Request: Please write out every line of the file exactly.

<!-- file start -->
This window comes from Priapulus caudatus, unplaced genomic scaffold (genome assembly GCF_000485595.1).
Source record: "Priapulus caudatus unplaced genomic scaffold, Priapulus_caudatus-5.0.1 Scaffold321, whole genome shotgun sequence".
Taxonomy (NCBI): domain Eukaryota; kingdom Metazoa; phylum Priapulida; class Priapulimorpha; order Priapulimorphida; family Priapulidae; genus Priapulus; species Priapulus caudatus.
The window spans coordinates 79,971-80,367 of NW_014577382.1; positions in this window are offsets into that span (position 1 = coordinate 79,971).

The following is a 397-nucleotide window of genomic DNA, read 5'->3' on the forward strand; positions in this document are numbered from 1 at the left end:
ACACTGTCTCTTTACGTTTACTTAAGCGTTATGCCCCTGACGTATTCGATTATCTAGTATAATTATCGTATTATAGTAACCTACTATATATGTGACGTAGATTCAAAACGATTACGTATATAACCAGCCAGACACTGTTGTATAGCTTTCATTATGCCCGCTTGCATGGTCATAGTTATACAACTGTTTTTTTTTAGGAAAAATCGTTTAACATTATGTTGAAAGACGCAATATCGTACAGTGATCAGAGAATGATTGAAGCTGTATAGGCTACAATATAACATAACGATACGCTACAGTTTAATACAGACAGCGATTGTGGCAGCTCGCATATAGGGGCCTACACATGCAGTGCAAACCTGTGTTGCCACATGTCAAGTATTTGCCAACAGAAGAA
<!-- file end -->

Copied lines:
This window comes from Priapulus caudatus, unplaced genomic scaffold (genome assembly GCF_000485595.1).
Source record: "Priapulus caudatus unplaced genomic scaffold, Priapulus_caudatus-5.0.1 Scaffold321, whole genome shotgun sequence".
Taxonomy (NCBI): domain Eukaryota; kingdom Metazoa; phylum Priapulida; class Priapulimorpha; order Priapulimorphida; family Priapulidae; genus Priapulus; species Priapulus caudatus.
The window spans coordinates 79,971-80,367 of NW_014577382.1; positions in this window are offsets into that span (position 1 = coordinate 79,971).

The following is a 397-nucleotide window of genomic DNA, read 5'->3' on the forward strand; positions in this document are numbered from 1 at the left end:
ACACTGTCTCTTTACGTTTACTTAAGCGTTATGCCCCTGACGTATTCGATTATCTAGTATAATTATCGTATTATAGTAACCTACTATATATGTGACGTAGATTCAAAACGATTACGTATATAACCAGCCAGACACTGTTGTATAGCTTTCATTATGCCCGCTTGCATGGTCATAGTTATACAACTGTTTTTTTTTAGGAAAAATCGTTTAACATTATGTTGAAAGACGCAATATCGTACAGTGATCAGAGAATGATTGAAGCTGTATAGGCTACAATATAACATAACGATACGCTACAGTTTAATACAGACAGCGATTGTGGCAGCTCGCATATAGGGGCCTACACATGCAGTGCAAACCTGTGTTGCCACATGTCAAGTATTTGCCAACAGAAGAA